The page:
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Bernard Jankowski

Bernard Jankowski’s poems have appeared or are forthcoming inBaltimore Review, Cumberland Poetry Review, G.W. Review, Monocacy Valley Review, Poet Lore, Potomac Review, Sycamore Review, Visions—International, Willow Review, and Wordwrights! He also was the featured poet online on Poetry Daily when Sycamore Review was featured.Jankowski co-owns a business in Frederick, Md., that provides fundraising research and database consulting services to nonprofit organizations and publishing companies. He also teaches creative writing at Phillips School for Contemporary Education in Laurel, Md. He received his M.A. from the University of Arizona and his B.A. from Western Maryland College. He lives in Poolesville, Md.

Excerpt: The Bullfrog Does Not Imagine New Towns

Apology to Vallejo

Dear Vallejo,
I apologize for I have
died so little today.

I blindly strode past
the clenched hands
at the bus stop
dissolving in the rain,
watched the beggars raid
their baskets
without my prayers,
failed to face
the trains’ icy breezes,
as they rushed by
with their heavy loads
of mannequins and masks
and occasionally a child.

Vallejo, dear Vallejo,
how I ignored
the secretaries diligently
typing into blue infinity,
the pigeons clinging to tiny hopes
on the telephone wires,
the slick black umbrellas
protecting the commuters
like shells.

I was not up
to your grim commitment.
I had nothing left for
the dentists – so many teeth!
the housewives – so many chickens!
for the mid-level managers,
the gas station attendants,
the cooks, the dry cleaners,
the priests.

The city surrounded me.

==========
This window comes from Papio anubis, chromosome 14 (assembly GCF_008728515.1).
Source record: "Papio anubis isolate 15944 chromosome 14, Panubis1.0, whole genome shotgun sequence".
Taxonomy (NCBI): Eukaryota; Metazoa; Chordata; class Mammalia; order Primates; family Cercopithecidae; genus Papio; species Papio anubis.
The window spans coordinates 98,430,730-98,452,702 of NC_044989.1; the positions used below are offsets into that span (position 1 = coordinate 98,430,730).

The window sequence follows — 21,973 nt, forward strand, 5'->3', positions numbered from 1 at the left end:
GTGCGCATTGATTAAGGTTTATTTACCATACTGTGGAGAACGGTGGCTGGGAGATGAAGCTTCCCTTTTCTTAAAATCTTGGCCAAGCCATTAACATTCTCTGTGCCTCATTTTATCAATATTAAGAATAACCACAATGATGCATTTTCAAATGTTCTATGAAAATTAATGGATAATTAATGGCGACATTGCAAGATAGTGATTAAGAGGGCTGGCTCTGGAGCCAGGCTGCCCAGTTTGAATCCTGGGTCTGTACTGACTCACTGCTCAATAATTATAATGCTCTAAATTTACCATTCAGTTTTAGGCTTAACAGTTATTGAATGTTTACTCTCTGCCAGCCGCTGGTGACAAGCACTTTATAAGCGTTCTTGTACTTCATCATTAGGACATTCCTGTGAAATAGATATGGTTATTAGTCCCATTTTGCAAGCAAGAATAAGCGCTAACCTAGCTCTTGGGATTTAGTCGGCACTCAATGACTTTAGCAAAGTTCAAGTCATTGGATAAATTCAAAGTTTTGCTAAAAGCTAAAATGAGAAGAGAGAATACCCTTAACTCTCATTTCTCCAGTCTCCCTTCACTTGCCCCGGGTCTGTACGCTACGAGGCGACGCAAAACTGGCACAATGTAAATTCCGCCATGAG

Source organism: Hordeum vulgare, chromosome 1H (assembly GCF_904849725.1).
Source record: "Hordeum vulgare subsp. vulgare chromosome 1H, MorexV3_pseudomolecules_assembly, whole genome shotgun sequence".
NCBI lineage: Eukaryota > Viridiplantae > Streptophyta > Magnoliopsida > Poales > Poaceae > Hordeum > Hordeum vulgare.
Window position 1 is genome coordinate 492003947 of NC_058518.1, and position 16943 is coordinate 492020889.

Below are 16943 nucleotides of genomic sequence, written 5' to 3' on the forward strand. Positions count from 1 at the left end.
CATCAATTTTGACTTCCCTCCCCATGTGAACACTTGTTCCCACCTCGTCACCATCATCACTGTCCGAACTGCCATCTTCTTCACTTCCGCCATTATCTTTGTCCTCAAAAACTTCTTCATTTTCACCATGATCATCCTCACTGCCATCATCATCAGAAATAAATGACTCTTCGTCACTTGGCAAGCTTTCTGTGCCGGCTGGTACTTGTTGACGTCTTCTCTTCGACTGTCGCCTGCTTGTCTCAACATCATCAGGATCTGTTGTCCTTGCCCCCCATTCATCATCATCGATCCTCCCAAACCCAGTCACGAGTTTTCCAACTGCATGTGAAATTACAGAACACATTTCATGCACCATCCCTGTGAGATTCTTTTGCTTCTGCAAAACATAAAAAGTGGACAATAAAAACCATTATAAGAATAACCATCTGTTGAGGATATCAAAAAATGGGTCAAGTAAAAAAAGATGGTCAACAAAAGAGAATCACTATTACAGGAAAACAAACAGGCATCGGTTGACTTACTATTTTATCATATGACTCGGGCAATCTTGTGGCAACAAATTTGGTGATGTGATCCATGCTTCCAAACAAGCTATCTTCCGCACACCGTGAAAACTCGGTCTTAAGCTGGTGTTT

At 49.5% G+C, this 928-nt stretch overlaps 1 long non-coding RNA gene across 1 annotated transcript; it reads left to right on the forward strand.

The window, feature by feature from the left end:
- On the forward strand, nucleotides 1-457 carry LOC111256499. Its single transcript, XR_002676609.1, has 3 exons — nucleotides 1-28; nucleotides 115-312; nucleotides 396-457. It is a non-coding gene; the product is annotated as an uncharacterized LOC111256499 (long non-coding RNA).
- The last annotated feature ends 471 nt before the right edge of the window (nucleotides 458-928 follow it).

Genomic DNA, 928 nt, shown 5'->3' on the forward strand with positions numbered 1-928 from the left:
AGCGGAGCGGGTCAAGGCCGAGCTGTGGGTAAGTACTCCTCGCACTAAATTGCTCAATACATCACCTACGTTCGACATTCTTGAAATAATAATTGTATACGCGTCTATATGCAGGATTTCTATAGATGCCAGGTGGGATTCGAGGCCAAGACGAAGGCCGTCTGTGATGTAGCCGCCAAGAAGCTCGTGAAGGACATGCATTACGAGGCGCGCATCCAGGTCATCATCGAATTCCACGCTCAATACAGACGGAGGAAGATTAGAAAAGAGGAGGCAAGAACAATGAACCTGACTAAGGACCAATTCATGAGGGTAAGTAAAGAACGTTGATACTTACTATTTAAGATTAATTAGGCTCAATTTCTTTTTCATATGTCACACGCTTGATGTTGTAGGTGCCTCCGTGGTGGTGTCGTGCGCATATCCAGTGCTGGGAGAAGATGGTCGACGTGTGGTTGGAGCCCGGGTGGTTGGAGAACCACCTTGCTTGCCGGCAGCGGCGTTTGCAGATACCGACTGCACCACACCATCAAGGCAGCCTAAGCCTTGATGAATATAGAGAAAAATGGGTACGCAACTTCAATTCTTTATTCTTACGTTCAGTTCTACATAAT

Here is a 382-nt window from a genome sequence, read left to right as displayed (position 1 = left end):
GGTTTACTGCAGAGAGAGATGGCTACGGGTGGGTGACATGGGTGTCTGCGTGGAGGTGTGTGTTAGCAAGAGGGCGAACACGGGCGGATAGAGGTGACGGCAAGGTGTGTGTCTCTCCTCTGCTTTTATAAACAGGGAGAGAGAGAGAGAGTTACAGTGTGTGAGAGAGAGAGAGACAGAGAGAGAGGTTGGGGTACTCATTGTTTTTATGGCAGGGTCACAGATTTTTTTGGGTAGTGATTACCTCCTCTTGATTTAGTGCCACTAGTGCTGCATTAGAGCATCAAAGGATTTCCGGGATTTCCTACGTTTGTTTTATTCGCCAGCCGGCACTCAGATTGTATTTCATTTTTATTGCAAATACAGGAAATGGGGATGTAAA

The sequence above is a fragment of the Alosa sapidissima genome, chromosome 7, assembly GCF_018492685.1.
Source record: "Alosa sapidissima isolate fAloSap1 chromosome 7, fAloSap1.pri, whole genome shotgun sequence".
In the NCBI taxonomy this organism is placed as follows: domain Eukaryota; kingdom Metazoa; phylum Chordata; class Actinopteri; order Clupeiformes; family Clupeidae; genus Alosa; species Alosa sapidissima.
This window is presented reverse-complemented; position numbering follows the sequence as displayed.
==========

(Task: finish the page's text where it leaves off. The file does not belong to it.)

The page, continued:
So many deaths to die!
And I spent all day
absorbed in my own.

Fast Eddie

You tell the one again
about the midget
lifting a refrigerator,
the one-armed drywaller
from Highlandtown,
and the crooked
Baltimore City cop.
But it doesn’t get
the same guffaws.

You still try to
rise like a hero
for the sunup to
sundown suckers,
beat your chest once more
at the whorehouses,
rattle the monkeys
in their cages.
But you’ve overheard
from the regulars,
“Eddie’s gettin’ pathetic.”

It was never on the map
for you to change.
Each Saturday night
like the hundreds before it:
Comb Baltimore for a Hotspot
ready to get hotter.
Chase the Fells Point waitresses,
“those heavenly little oven-stuffers.”
Hang with men
who don’t mind
a bullet in the thigh.
Leave everyone to wonder
what your next move will be.

Catch a few hours sleep and
then roar into another Sunday:
Make the Pimlico
backstretch your stage
and the jockeys your stooges.
Pop a cannonball
with your suit on
into a pool filled with nieces.
Leave your family frightened
to invite you to weddings.

By now, it’s getting old.
Your settled-down friends
won’t return your calls.
You work your way down
your list of run-around friends,
past the ones who
are dead or married,
past the guys who
were divorced for awhile
but then got remarried,
down to the guys who
really don’t like to drink or
who don’t like to talk.

Until you realize,
“Hey, my nephews
are old enough now.”
You grin to yourself,
it sounds like a plan,


Bernard Jankowski’s bullfrog does not imagine new towns because it is submerged in its own bog-like world. That world is rich and brackish enough to inspire these powerful, rough yet keenly felt poems. Jankowski’s train, in the poet’s own words, “sweeps like a big black owl over the snow”, and the reader shudders with both pleasure and dread.
—Moshe Dor

These are the poems of a man determined to be a man, to rediscover “the bold innocence of birth” as he journeys through America’s stunted and wondrous towns and cities and the sorrows of ancestors shadowed by dislocation and silence. He finds his allies in rivers, owls and “sorrowful brown eyes” but, most of all, in his own x-ray vision which denies physical boundaries to find the talismans that save him–and us: solitary blue wolves in old women’s eyes, a monk in each November oak, pumpkin-headed babies ice-skating among a graveyard’s plastic bouquets. Jankowski looks hard, denies nothing.
—Mary Ann Larkin

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